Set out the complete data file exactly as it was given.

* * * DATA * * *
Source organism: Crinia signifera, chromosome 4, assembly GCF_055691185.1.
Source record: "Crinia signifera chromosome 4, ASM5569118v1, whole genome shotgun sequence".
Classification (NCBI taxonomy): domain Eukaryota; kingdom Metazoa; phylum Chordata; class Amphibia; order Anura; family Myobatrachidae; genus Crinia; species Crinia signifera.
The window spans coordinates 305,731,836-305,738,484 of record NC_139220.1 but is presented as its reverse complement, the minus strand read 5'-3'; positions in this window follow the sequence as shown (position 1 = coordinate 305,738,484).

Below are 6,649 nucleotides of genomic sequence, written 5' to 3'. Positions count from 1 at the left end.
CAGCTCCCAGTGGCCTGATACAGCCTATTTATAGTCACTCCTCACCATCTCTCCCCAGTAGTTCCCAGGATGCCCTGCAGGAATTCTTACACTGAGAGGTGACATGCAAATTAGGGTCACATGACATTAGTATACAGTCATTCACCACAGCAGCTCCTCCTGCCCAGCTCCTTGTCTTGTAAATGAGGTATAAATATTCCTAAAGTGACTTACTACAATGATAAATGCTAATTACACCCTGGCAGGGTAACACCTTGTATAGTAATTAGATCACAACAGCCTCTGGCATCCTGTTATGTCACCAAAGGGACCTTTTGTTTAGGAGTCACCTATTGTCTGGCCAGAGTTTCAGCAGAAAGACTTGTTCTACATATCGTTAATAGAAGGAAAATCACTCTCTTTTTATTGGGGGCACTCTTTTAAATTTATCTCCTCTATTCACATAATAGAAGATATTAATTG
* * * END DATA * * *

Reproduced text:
Source organism: Crinia signifera, chromosome 4, assembly GCF_055691185.1.
Source record: "Crinia signifera chromosome 4, ASM5569118v1, whole genome shotgun sequence".
Classification (NCBI taxonomy): domain Eukaryota; kingdom Metazoa; phylum Chordata; class Amphibia; order Anura; family Myobatrachidae; genus Crinia; species Crinia signifera.
The window spans coordinates 305,731,836-305,738,484 of record NC_139220.1 but is presented as its reverse complement, the minus strand read 5'-3'; positions in this window follow the sequence as shown (position 1 = coordinate 305,738,484).

Below are 6,649 nucleotides of genomic sequence, written 5' to 3'. Positions count from 1 at the left end.
CAGCTCCCAGTGGCCTGATACAGCCTATTTATAGTCACTCCTCACCATCTCTCCCCAGTAGTTCCCAGGATGCCCTGCAGGAATTCTTACACTGAGAGGTGACATGCAAATTAGGGTCACATGACATTAGTATACAGTCATTCACCACAGCAGCTCCTCCTGCCCAGCTCCTTGTCTTGTAAATGAGGTATAAATATTCCTAAAGTGACTTACTACAATGATAAATGCTAATTACACCCTGGCAGGGTAACACCTTGTATAGTAATTAGATCACAACAGCCTCTGGCATCCTGTTATGTCACCAAAGGGACCTTTTGTTTAGGAGTCACCTATTGTCTGGCCAGAGTTTCAGCAGAAAGACTTGTTCTACATATCGTTAATAGAAGGAAAATCACTCTCTTTTTATTGGGGGCACTCTTTTAAATTTATCTCCTCTATTCACATAATAGAAGATATTAATTG